The European Investment Bank (EIB), the EU’s main lending arm, is the latest high profile multilateral financial institution to declare it will reduce funding of coal-fired power plants.
Following the recent announcement from the World Bank that the financial body would only provide financing to coal-fired power projects in “rare circumstances”, the EIB will now not provide funding to coal-fired power plants unless they emit less than 550 g of CO2/kWh.
The move from the EIB comes as the body looks to help the EU reduce pollution and meet its climate targets.
The World Bank’s announcement follows discussions between US President Barak Obama and World Bank President Jim Yong Kim, amid some claims that the moves from such financial institutions are part of what is being seen as a so called “war on coal”. President Obama has previously called on multilateral banks to limit investing in coal projects.
Mihai Tanasescu, EIB vice president responsible for energy lending, said in a statement, “Adoption of the new lending criteria represents and important step forward in the European Investment Bank’s commitment to energy investment that supports EU policy and reflects the investment challenges currently facing the energy sector.”
The EU lender also said it could potentially further tighten the emissions standard in the future, to ensure that its lending criteria remains in line with EU climate policy, while also looking to create jobs across Europe.
Gas favoured over coal, at least for the moment
Since the start of 2007, the EIB has loaned almost €11 billion to fossil fuel-fired power plants, though most of this funding has been invested in gas projects, rather than coal.
In a statement, the EIB said, “Gas is expected to remain a transition fuel to a low carbon energy system.”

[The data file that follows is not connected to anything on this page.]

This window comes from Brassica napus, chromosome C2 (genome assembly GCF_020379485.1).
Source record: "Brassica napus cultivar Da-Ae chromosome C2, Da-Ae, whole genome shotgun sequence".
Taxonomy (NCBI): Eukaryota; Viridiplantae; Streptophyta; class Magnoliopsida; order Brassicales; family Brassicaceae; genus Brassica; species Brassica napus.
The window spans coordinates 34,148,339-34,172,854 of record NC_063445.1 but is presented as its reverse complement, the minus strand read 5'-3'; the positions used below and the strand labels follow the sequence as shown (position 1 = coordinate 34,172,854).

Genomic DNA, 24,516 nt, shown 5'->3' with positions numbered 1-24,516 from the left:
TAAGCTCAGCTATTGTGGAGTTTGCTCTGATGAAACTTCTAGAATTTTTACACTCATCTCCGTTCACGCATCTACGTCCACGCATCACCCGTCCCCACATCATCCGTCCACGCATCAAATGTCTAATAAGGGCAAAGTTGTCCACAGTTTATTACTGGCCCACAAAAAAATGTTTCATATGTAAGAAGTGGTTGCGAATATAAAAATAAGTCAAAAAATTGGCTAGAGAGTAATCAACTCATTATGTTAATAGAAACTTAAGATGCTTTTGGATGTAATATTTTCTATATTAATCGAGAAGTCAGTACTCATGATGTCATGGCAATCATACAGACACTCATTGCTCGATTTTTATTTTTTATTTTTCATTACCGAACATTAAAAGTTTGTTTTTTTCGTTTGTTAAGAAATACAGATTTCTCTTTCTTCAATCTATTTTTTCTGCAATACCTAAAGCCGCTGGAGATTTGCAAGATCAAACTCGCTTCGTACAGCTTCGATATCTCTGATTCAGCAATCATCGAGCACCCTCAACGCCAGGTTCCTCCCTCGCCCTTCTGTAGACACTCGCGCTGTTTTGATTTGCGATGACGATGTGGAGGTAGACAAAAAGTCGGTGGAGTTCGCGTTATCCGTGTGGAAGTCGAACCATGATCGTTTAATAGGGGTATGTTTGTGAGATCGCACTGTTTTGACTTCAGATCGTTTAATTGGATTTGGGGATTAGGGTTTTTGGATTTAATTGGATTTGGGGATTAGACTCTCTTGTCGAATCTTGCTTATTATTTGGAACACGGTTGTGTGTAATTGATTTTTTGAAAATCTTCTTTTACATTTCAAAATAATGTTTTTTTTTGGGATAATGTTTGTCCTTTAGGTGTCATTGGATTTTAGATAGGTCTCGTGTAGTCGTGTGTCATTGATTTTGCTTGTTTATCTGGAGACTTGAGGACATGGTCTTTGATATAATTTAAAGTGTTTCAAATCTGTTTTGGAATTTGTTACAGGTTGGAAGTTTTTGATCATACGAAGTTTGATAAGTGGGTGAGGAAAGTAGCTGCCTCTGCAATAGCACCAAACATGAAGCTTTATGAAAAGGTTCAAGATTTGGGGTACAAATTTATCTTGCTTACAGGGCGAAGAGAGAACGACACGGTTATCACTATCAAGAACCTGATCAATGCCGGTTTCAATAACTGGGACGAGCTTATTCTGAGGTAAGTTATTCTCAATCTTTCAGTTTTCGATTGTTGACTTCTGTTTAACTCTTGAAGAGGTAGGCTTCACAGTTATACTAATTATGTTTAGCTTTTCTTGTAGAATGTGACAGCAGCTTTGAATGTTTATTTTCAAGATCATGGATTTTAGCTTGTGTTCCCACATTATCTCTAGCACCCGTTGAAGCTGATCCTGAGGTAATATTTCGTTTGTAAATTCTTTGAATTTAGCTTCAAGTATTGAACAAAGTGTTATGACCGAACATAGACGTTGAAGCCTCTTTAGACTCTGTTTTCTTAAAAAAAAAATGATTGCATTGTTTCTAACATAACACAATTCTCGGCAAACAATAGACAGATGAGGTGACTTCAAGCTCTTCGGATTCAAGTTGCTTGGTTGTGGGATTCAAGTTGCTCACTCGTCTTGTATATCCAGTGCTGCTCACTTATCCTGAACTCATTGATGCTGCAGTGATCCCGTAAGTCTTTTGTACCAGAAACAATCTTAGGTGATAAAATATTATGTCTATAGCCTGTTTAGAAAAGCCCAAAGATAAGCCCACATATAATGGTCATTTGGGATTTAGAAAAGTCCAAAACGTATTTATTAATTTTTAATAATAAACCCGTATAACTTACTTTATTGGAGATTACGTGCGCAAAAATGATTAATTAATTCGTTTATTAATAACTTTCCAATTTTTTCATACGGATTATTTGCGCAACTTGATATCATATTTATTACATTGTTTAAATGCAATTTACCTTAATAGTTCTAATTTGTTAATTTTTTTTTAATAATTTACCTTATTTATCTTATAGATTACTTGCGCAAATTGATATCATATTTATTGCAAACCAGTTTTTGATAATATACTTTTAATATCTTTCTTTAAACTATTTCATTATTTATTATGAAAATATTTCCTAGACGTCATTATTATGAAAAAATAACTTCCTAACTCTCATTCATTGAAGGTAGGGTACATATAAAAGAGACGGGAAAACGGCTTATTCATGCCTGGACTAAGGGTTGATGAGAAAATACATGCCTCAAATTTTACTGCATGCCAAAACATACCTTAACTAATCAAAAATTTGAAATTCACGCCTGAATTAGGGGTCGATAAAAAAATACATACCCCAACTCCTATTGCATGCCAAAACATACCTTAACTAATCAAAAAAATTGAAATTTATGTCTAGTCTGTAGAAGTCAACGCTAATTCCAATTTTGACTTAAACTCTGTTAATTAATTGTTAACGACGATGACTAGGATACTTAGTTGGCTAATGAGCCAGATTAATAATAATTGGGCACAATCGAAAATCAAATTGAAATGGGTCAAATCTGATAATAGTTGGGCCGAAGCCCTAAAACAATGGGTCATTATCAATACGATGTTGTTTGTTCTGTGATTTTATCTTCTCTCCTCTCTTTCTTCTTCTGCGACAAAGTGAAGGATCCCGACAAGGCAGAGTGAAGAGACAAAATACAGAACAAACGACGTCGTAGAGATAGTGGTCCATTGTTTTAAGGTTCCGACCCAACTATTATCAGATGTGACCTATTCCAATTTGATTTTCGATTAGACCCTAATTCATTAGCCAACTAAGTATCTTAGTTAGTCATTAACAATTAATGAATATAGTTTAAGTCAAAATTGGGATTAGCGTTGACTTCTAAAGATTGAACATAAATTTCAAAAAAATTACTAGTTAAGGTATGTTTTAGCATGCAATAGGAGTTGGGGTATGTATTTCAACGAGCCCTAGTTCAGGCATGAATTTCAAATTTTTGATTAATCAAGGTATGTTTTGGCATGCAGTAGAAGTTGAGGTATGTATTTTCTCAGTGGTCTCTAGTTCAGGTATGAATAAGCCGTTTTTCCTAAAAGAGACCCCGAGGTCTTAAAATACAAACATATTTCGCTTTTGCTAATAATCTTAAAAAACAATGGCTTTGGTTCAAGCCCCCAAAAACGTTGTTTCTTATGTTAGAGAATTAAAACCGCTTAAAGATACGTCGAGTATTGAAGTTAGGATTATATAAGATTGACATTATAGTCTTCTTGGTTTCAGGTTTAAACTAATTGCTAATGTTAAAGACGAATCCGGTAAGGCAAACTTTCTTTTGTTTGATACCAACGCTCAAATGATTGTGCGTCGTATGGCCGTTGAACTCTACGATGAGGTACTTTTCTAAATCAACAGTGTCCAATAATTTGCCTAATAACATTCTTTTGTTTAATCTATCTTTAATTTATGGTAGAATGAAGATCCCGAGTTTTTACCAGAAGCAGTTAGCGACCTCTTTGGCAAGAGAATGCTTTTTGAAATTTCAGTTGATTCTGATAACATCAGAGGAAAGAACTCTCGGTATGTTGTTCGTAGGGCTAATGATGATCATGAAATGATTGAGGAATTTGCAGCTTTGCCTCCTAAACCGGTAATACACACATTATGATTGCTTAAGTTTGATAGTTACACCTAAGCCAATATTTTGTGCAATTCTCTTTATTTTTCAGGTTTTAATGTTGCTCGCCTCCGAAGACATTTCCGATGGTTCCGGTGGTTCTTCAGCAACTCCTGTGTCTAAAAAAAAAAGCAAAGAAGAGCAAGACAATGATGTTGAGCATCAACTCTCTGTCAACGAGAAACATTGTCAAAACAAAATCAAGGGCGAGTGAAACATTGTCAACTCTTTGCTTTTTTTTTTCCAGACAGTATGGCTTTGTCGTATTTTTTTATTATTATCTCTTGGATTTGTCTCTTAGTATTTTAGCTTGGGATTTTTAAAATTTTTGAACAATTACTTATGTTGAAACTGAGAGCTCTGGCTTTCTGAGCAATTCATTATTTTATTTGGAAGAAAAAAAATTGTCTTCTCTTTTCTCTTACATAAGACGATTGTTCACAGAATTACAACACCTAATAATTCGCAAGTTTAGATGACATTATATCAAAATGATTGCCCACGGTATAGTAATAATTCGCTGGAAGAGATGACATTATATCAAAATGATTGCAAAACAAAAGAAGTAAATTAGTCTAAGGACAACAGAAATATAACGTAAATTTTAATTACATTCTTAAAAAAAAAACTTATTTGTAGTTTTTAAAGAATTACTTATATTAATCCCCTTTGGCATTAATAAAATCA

While gas may be seen as a transitional fuel, the EIB is likely to reinforce support for investment in renewable energy.
Günther Oettinger, European Commissioner for Energy said, “Significant long-term investment across Europe is essential to achieve our energy and climate targets and maintain a technological lead.”
“The EIB plays a valuable role in financing public and private sector investment in energy infrastructure and supporting projects that contribute to EU energy policy goals.”
The majority of the EIB’s financing is directed at EU member states; however, the bank also works with 150 countries outside the bloc, on development projects.
As the new emissions performance standards hit plans for new coal-fired power plants, countries that previously relied on funding of coal-fired projects are likely to be negatively impacted.
According to observers of the EIB meeting, at which the emissions limits for lending were agreed, Germany’s director on the EIB board urged the bank to continue funding coal-fired power projects.
Germany relies on coal and lignite for around 45% of the country’s power generation, as it speeds up the shutdown of nuclear power plants in the aftermath of the 2011 Fukushima nuclear crisis in Japan.
The 550 g of CO2/kWh could be further reduced, could put pressure on both relatively clean coal-fired power plants and existing gas-fired power plants.
Ingrid Holmes, of environmental think tank E3G said in a statement, “With several [EIB] directors pushing for 450 g of CO2/kWh at the meeting, I’d expect to see [emissions performance standards] tightened further over the next 12 months, as the politics of the EU’s broader approach to 2030 emissions targets is settled.”
One potential way coal-fired power plants could reduce emissions, and thereby receive funding from the EIB, would be by mixing coal with biomass, or utilising existing clean coal technologies.
Edited from various sources by Samuel Dodson
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